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Microbicides for HIV Prevention

The HIV epidemic, especially in sub-Saharan Africa, continues unabated. In 2007 approximately 2.7 million people became infected. Over 80% of current HIV transmissions are through heterosexual intercourse with women being more vulnerable due to transmission dynamics, socio-economic factors, and limited control over safer sexual practices.

Condoms offer excellent protection against HIV infection and other sexually transmitted infections if used correctly and consistently. However in many regions of the world where HIV is a major threat, condoms are rarely used, despite health education efforts one reason being the wish to have children. In the future, a vaccine against HIV may offer the best protection of all but it is likely to be many years before an effective vaccine is available.

In the meantime, 33 million men, women and children worldwide were living with HIV as of 2007. Women are the fastest-growing population with HIV/AIDS and most become infected through heterosexual contact. Not only are women more susceptible to infection, but in many countries and cultures around the world, women are powerless to insist upon use of condoms. The development of a safe and effective prevention method initiated by women might save millions of lives.

Microbicides are experimental, candidate products which would be used vaginally or rectally to reduce the risk of HIV infection. The candidate microbicide being tested by MDP is a vaginal gel called PRO 2000. The Phase III trial, MDP 301, is evaluating the safety and effectiveness of PRO 2000 for reducing the risk of HIV infection in women.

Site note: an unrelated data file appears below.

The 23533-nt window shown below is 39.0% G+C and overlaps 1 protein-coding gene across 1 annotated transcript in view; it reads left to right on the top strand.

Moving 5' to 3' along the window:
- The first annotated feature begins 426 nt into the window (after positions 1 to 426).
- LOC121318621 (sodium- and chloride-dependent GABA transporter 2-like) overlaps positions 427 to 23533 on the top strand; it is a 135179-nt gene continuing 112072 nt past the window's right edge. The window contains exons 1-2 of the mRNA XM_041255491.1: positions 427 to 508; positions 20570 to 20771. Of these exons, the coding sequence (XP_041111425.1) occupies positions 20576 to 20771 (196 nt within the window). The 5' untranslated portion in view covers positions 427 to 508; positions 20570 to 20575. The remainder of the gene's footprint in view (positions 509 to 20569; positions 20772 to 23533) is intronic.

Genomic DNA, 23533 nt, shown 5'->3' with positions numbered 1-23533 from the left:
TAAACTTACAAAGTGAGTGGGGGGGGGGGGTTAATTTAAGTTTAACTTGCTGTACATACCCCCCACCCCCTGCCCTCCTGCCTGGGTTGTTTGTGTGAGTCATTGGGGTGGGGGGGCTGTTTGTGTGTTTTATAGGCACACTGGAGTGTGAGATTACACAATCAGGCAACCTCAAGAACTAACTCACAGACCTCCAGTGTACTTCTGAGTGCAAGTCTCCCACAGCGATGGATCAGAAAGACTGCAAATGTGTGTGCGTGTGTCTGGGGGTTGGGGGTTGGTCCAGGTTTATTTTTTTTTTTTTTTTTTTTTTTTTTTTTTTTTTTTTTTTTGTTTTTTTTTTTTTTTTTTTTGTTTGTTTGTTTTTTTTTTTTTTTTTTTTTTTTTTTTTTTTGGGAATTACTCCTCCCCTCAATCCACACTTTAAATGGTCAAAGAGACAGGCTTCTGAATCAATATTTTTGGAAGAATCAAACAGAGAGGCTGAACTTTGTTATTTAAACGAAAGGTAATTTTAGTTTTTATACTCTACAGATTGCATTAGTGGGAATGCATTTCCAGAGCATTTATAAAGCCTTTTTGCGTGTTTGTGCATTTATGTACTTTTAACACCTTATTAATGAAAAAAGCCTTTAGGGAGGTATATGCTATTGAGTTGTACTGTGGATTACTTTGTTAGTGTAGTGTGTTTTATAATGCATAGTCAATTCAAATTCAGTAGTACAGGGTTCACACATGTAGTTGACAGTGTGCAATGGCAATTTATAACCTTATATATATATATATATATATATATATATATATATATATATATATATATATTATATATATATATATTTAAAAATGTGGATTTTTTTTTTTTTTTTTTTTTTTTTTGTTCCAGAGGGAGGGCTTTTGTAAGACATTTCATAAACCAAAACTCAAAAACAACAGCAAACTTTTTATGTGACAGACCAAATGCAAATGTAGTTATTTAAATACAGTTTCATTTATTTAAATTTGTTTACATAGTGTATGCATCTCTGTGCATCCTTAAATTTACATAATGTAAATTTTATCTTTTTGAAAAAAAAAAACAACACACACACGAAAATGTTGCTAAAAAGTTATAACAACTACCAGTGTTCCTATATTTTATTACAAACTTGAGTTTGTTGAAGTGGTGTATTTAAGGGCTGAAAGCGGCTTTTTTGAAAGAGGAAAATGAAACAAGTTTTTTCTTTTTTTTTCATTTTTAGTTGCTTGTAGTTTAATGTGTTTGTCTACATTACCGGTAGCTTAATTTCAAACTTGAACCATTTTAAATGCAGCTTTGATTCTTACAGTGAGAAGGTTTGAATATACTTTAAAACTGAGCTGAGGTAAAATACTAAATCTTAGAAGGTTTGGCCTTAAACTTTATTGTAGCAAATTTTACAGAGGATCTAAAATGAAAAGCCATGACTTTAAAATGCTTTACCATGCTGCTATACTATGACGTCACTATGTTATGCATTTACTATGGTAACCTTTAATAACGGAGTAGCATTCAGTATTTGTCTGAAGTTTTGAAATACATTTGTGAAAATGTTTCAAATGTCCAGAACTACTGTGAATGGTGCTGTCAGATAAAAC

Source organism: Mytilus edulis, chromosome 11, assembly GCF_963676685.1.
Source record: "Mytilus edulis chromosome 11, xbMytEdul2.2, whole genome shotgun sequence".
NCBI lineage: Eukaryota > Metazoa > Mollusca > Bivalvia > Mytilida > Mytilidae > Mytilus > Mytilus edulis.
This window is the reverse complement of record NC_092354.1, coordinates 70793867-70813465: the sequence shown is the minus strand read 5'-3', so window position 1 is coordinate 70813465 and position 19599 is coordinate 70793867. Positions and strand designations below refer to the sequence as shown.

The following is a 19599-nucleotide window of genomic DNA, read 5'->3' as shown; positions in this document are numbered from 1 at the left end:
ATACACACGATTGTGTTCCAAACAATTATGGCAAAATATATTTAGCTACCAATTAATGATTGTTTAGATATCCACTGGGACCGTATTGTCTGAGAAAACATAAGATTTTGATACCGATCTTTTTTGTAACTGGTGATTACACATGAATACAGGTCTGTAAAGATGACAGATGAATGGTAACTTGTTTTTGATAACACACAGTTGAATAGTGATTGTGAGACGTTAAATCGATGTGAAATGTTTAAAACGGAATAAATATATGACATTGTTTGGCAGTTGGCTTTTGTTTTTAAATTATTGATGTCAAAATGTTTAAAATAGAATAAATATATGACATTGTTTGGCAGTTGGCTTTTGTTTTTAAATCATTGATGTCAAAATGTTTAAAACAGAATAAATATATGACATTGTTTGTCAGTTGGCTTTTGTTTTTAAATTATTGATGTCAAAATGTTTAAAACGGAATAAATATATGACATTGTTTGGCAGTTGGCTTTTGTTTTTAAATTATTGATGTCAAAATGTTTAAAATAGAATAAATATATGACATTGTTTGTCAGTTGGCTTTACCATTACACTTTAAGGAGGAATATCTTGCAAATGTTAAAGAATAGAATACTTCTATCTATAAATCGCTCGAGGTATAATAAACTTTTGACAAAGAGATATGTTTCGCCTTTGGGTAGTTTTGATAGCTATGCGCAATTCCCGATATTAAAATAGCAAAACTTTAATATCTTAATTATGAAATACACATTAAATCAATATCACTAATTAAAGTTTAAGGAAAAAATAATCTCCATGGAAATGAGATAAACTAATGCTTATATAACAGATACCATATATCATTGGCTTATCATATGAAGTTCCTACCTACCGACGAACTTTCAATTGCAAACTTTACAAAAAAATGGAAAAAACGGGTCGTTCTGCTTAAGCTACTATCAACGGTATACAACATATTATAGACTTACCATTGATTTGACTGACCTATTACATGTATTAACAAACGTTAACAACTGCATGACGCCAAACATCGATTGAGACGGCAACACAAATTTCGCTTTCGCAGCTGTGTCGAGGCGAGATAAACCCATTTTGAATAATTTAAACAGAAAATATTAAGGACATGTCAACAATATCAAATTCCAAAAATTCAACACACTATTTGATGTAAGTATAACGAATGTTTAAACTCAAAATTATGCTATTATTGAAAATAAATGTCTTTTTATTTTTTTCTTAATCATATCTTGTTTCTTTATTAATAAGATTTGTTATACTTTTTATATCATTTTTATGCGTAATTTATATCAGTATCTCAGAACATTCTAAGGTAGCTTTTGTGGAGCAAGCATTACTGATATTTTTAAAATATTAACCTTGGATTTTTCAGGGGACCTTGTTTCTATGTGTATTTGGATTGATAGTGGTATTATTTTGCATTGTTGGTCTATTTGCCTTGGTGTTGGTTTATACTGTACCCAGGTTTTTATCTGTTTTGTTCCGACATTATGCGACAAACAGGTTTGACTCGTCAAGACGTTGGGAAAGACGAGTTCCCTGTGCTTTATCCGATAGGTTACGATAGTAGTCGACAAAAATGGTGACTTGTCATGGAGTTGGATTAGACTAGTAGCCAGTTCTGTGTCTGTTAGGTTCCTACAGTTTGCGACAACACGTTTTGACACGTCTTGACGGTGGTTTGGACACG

If proven safe and effective, vaginal microbicides will ideally be used in addition to, not instead of, condoms, and will complement other HIV prevention strategies such as behaviour change, abstinence, and other prophylaxis methods. For the first time, women would have a risk-reduction method which they themselves could initiate.

For more information about microbicides and microbicide research and development visit:

  • The Alliance for Microbicide Development: Founded in 1998, the Alliance for Microbicide Development is a non-profit, multidisciplinary, multisectoral organization that employs monitoring, research, communication, convening, and evidence-based advocacy to speed development of microbicides to prevent HIV and other sexually transmitted infections.

    http://www.microbicide.org


  • The Global Campaign for Microbicides: GCM is a diverse network of advocates and non-governmental organizations (NGOs) working to expand HIV prevention options and encourage ethical research that involves civil society.

    http://www.global-campaign.org


  • The Microbicides Media and Communications Initiative (MMCI): A unique multi-partner collaboration housed at the Global Campaign for Microbicides designed to help the wider microbicide field anticipate and respond proactively to the communication challenges posed by the conduct of large scale effectiveness trials in Africa and other resource-limited settings.

    http://www.mmci-communications.org


  • The International Partnership for Microbicides (IPM) is a non-profit, product development partnership working to accelerate the development and availability of vaginal microbicides to help women in developing countries protect themselves from HIV. IPM is committed to providing women with an affordable and self-initiated HIV-prevention strategy to reduce new infections globally.

    http://www.ipm-microbicides.org


  • The Microbicides Development Programme (MDP) is a not-for-profit, African-European partnership, which was established to develop vaginal microbicides to reduce the risk of HIV infection in women. It was launched in 2000 to prepare for a large scale HIV prevention field trial following earlier research that had identified two promising candidates. MDP conducts clinical trials to test the safety and effectiveness of potential microbicides. It also carries out research in basic science, models the potential impact of microbicides and explores factors surrounding their acceptability.

    http://www.mdp.mrc.ac.uk



©2005 MDP | Microbicides Development Programme.....